BOSTON—Auston Matthews is coming to life at just the right time.
Matthews opened the scoring with his fourth goal of the post-season, leading the Maple Leafs to a heart-stopping 2-1 win over the Boston Bruins on Friday night.
The Leafs now lead the best-of-seven set three games to two, and can take their first series win since 2004 in Game 6 at home on Sunday.
“We’ve got an opportunity to close out this series in our rink,” said Matthews. “We’re excited. We’ve got to be ready to go.”
Matthews, who has scored in three straight games, scored a beauty in a tight game in which both sides played a conservative brand of heads-up defensive hockey. Playing on his off wing, Matthews one-timed a pass from Jake Muzzin at 11:33 of the third to break a scoreless tie.
The goal wasn’t without controversy, with the Bruins challenging for goaltender interference — arguing Zach Hyman had interfered with Tuukka Rask. Matthews has had more than his share of goals overturned by review in the regular season and was fearing the worst.
“I was just praying they were going to call it a good goal,” said Matthews. “There’s a lot going through your mind there. Haven’t had the best of luck as far as those go in my career. It’s nice to get one back. I’ll take one in the playoffs any day of the week instead of the regular season.”
Kasperi Kapanen scored the eventual winner at 13:45 of the third, as the winger showed signs of pulling out of his lengthy slump. He also assisted on Matthews’ goal.
“He’s found a way to score big goals in his life,” coach Mike Babcock said of Kapanen. “He’s got a swagger about him, some confidence.”
The Leafs needed the second goal when David Krejci scored with 44 seconds left — another one that withstood a review, this time for offside.
It was a pivotal game and both sides knew it. When a best-of-seven series is tied 2-2, the winner of Game 5 has gone 205-55 (78.8 per cent), according to the NHL.
“The hardest game to win is the fourth game to put the other team out,” said Babcock. “It’s something we haven’t been able to do. It’s a process of learning how to do this. It’s all part of growing your group.”
The biggest concern for the Leafs coming in was their penalty kill. It had a few breakdowns leading to two Boston goals in the Bruins’ Game 4 win. Boston had won the special teams battle through the first four games, and the Leafs took time to work on it at the morning skate.
“Just be aware of everyone out there,” Leaf Mitch Marner said. “We talked a lot about how they score a lot off … dirty plays and they got a couple of those last game against us. We’ve just got to make sure we’re aware of everyone on the ice.”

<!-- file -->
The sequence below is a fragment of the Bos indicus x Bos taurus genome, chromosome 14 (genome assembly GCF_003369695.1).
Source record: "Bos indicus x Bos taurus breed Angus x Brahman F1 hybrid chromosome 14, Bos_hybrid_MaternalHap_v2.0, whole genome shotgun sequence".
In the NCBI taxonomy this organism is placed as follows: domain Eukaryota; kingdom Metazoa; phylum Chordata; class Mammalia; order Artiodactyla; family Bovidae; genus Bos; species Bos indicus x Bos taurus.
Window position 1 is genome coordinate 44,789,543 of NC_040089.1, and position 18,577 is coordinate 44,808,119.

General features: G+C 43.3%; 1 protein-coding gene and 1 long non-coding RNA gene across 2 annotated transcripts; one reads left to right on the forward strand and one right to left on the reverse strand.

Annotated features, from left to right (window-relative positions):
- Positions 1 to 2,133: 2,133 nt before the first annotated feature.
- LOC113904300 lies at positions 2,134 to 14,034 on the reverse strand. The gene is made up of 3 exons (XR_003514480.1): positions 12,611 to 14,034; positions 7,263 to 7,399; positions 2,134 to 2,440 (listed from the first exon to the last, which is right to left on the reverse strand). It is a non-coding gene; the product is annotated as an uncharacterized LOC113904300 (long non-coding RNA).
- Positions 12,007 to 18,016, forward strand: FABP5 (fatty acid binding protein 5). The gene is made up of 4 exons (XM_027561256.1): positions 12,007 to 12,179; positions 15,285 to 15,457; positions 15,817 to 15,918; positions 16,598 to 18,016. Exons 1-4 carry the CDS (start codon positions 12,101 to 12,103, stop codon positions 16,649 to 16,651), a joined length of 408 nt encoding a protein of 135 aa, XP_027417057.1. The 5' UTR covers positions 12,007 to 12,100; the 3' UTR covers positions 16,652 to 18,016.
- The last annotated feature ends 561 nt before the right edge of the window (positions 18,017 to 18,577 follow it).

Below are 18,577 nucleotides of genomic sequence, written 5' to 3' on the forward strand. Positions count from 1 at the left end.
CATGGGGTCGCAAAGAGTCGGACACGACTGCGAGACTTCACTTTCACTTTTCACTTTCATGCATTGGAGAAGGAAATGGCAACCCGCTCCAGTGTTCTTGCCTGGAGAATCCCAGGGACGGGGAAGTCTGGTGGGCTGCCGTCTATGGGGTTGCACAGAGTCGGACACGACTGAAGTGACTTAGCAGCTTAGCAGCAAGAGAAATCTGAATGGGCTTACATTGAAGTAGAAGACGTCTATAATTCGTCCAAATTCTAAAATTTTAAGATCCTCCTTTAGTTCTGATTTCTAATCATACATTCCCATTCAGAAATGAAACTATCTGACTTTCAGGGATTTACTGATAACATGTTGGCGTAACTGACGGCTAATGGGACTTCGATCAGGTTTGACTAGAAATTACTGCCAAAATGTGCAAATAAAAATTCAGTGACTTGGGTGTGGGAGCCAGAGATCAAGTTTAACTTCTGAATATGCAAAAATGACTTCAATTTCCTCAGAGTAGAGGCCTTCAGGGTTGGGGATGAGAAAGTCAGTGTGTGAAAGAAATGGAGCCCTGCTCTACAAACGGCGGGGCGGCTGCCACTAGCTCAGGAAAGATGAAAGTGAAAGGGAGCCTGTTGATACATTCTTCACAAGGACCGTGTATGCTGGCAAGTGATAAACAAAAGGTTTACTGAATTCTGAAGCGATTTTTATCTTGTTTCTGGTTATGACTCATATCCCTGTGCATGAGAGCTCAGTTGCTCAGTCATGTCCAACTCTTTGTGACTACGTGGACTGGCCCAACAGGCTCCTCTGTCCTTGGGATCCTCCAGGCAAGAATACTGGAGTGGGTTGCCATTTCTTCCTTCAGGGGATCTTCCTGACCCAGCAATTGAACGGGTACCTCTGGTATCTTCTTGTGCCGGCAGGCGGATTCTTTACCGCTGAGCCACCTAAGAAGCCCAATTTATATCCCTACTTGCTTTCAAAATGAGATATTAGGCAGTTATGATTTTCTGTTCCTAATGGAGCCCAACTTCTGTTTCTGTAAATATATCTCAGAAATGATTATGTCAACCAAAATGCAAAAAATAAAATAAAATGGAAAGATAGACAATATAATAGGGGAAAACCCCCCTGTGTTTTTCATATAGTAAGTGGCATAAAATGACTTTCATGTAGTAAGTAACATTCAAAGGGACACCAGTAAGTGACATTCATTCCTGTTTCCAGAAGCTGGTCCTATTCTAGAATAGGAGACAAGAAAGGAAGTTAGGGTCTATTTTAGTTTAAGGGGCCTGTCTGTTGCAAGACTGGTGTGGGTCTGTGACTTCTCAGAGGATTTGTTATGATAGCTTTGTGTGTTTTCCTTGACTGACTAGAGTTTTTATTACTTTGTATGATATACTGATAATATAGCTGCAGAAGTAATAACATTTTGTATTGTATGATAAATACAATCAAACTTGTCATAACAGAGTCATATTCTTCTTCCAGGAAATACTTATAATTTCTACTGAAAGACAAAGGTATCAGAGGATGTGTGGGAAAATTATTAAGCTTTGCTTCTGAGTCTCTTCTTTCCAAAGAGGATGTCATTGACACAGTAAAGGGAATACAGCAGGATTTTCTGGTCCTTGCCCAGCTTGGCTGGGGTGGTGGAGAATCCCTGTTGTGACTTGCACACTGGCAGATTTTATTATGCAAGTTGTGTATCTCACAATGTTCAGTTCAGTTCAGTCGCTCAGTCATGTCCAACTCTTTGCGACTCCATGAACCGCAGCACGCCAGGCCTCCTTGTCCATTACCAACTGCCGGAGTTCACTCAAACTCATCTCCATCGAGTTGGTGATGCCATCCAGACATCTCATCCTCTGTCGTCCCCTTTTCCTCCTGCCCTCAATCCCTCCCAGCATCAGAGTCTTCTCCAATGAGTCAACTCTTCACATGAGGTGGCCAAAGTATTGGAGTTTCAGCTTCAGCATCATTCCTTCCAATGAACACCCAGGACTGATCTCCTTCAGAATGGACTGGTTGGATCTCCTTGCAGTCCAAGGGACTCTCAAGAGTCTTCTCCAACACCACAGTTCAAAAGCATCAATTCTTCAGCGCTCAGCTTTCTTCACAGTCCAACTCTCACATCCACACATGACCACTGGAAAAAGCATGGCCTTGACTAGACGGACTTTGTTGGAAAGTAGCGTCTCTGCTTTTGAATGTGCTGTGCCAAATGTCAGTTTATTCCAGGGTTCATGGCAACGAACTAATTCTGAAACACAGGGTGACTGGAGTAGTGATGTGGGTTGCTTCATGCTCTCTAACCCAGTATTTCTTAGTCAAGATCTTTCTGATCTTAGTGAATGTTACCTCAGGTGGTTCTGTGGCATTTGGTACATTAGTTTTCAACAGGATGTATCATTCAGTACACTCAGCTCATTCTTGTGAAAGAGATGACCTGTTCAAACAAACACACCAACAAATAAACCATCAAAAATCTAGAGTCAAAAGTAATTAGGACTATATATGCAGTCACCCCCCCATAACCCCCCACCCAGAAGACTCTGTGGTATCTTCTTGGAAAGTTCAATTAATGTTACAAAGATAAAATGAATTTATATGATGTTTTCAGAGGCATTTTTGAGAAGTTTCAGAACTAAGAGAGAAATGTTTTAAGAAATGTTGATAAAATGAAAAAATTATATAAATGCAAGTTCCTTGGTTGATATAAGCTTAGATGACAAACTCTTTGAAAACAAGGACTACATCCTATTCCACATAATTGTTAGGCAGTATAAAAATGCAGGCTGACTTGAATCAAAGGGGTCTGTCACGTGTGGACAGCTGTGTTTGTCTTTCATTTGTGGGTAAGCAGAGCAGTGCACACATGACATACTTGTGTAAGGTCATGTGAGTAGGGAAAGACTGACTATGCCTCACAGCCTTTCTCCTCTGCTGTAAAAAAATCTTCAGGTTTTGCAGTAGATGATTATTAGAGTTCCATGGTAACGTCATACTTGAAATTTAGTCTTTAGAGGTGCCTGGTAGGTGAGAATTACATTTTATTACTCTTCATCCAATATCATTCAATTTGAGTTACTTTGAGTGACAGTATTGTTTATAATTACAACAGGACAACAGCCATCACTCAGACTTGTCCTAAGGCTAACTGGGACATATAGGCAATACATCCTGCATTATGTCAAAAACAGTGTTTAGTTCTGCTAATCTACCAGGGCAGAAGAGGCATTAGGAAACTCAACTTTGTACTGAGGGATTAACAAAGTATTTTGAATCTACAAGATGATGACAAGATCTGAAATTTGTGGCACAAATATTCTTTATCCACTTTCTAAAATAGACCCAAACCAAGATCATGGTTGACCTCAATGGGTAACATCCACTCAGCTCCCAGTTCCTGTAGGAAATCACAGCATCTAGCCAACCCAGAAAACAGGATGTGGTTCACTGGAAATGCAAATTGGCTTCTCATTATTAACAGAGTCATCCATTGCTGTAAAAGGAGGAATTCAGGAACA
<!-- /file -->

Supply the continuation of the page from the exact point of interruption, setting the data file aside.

The Leafs needed the penalty killing brush-up, killing one penalty in the first and two in the second. Boston took the only penalty of the third and killed it.
There wasn’t a lot of space out there, not a lot of risk taking, not a lot of mistakes. Players knew the stakes.
A scoreless first, all things considered, was a pretty good result for the Leafs. They had hope to get out to a fast start, take the lead — and take the rowdy TD Garden crowd out of the game. That was the plan, anyway. Boston had scored first in three of four games heading in.
The Leafs didn’t score in the first, but neither did Boston. Instead, most of the period was played in the Boston end. The Leafs didn’t exactly get many scoring chances — a Matthews deflection was their best — but they did everything else right.
Boston didn’t get much by way of sustained pressure until the 17-minute mark, on a power play after Zach Hyman was called for tripping. The Bruins looked good moving the puck, but Frederik Andersen made the stops while the likes of Frederik Gauthier and Marner made plays to break up Boston’s attack.
In a way, it was the period Babcock had envisioned.
“You want to have the puck as much as you possibly can. You want to spend as much time in the offensive zone as you can,” said Babcock. “That’s having the puck, that’s executing, that’s being heavy when you have it and keeping it and spending time in the offensive zone. I think, in particular when you go on the road, the first 10 minutes is even more critical. Good poise and execution early and be ready to play at a level that’s worthy of a game like this.”
The second was also scoreless, although there was a goal celebration after David Krejci thought he’d scored — it went off the iron. The period belonged to the Bruins, again thanks to two power plays, but Andersen was there to stop what was coming his way.
The best scoring chance for the Leafs belonged to Kapanen, a short-handed breakaway with Marner off for delay of game.
The Bruins got a pre-game boost when Sean Kuraly returned after missing five weeks with a fractured hand.
Kevin McGran is a sports reporter based in Toronto. Follow him on Twitter: @kevin_mcgran